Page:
Liquid crystal (LC) is a intermediate phase of matter possessing both the mobility of liquids and the long-range molecular ordering of crystal. Due to the unique combination of properties, LC has been widely used to create Responsive Materials (also known as Smart or Functional Materials) that optically report information about their environment, such as changes in electric field (Smart-Window; Smart-Phone Displays), temperature (Medical Thermography; Thermo Paint) or mechanical shear (Aerodynamics), and the arrival of chemical and biological stimuli (Sensors). Research in our laboratory seeks to understand how the unique characteristics of LC mediate intermolecular / interparticle / interfacial phenomena and leverage the knowledge to design New Class of Smart Materials that will enable applications in a variety of fields, including Drug delivery/release system, Sensors, Actuator (micromachine), Microfluidics, and Molecular/colloidal self-assembly.

Current Research Topics

1. Design of Smart Soft Material

Summary : Due to the anisotropic elasticity inherent to liquid crystals (LCs), microparticles, when dispersed in LCs, are trapped within the LC bulk, while the microparticles in isotropic liquids will diffuse into surrounding environments (e.g, air, water). By leveraging the elastic sequestration of microparticles and anisotropic optical properties unique to LC, we have designed a new class of smart materials that not only optically report a targeted stimulus but also transform their environments via triggered release of microcargo (e.g., cleaning agent, antibacterial agent) that were initially trapped within LCs (NATURE, 557, 539 (2018)). For example, we have designed LC systems that are triggered by the touch of a human finger and the arrival of motile bacteria. Most importantly, this is the first example of material that responds to living cells like human immune system. In this research project, we will explore how the self-reporting and self-regulating functions of new responsive soft materials can be programmed through an interplay of intermolecular and interfacial forces in diverse geometries.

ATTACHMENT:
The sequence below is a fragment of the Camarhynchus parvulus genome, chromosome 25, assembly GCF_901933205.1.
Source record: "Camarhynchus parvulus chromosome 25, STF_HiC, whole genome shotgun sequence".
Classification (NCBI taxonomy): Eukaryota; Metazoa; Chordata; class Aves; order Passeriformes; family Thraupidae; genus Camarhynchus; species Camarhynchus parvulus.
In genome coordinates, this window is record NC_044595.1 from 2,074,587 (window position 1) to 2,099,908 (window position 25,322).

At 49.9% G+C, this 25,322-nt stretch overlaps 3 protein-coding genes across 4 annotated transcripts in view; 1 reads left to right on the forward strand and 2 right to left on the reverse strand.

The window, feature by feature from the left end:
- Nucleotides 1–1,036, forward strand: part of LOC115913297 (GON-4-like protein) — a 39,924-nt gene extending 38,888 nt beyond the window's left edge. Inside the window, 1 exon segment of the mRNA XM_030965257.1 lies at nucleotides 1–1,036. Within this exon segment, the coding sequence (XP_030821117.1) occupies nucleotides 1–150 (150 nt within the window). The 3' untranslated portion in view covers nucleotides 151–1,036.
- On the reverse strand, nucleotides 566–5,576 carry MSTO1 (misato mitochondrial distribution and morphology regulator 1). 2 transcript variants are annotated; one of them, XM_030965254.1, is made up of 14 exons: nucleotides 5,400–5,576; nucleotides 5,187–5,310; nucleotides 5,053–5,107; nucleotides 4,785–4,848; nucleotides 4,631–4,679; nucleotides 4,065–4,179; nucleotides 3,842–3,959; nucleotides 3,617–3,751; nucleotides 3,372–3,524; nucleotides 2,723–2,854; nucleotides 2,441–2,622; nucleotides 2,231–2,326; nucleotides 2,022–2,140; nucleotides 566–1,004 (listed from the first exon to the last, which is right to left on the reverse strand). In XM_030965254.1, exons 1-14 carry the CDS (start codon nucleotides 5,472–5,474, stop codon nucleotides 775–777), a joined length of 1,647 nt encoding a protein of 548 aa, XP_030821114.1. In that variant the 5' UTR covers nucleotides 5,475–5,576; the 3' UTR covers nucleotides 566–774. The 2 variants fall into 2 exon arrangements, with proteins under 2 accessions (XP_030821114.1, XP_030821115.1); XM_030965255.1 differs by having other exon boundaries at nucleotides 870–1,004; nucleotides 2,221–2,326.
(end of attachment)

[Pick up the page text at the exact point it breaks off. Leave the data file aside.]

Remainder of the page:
2. Molecular / Colloidal Self-Assembly Mediated by Liquid Crystallinity

Summary : The anisotropic mechanical properties of liquid crystals (LCs) give rise to unique interparticular and interfacial interactions involving guest species, raging from small molecules to micrometer-sized colloid dispersed in the bulk LCs or assembled at LC interfaces, thus permitting the formation of programmable molecular / colloidal assemblies with organizations not found in isotropic liquids. For example, we demonstrated that chemical vapor polymerization can be performed on surfaces coated with thin films of liquid crystals to synthesize organized assemblies of end-attached polymer nanofibers with programmable size, shape, and chemical functionality (SCIENCE, 362, 804 (2018)). In addition, we showed topological defects induced in the bulk LC or around colloids can be exploited to program assemblies of small molecules and colloids into two- or three- dimensional ordered structures (PRL, 116, 147801 (2016)). In this research, we will explore how the anisotropic interactions between guest species in LCs are mediated by the ordering of LCs that can be manipulated by weak cues (e.g., electromagnetic field, pressure, molecular binding). This study will provide new design rules for molecular / colloidal self-assemblies with a wide range of organizations and functionalities.